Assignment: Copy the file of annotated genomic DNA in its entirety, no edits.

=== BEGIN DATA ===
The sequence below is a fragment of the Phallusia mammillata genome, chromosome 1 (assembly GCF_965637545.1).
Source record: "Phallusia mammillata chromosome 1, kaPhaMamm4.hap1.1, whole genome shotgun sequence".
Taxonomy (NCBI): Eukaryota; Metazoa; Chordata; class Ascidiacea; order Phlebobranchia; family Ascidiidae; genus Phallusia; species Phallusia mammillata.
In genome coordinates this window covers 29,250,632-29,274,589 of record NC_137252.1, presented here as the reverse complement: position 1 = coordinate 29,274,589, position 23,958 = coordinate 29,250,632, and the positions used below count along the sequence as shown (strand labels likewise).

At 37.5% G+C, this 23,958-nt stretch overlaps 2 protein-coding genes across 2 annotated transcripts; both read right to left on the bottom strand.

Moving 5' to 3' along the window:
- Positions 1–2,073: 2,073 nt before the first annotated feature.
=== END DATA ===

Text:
The sequence below is a fragment of the Phallusia mammillata genome, chromosome 1 (assembly GCF_965637545.1).
Source record: "Phallusia mammillata chromosome 1, kaPhaMamm4.hap1.1, whole genome shotgun sequence".
Taxonomy (NCBI): Eukaryota; Metazoa; Chordata; class Ascidiacea; order Phlebobranchia; family Ascidiidae; genus Phallusia; species Phallusia mammillata.
In genome coordinates this window covers 29,250,632-29,274,589 of record NC_137252.1, presented here as the reverse complement: position 1 = coordinate 29,274,589, position 23,958 = coordinate 29,250,632, and the positions used below count along the sequence as shown (strand labels likewise).

At 37.5% G+C, this 23,958-nt stretch overlaps 2 protein-coding genes across 2 annotated transcripts; both read right to left on the bottom strand.

Moving 5' to 3' along the window:
- Positions 1–2,073: 2,073 nt before the first annotated feature.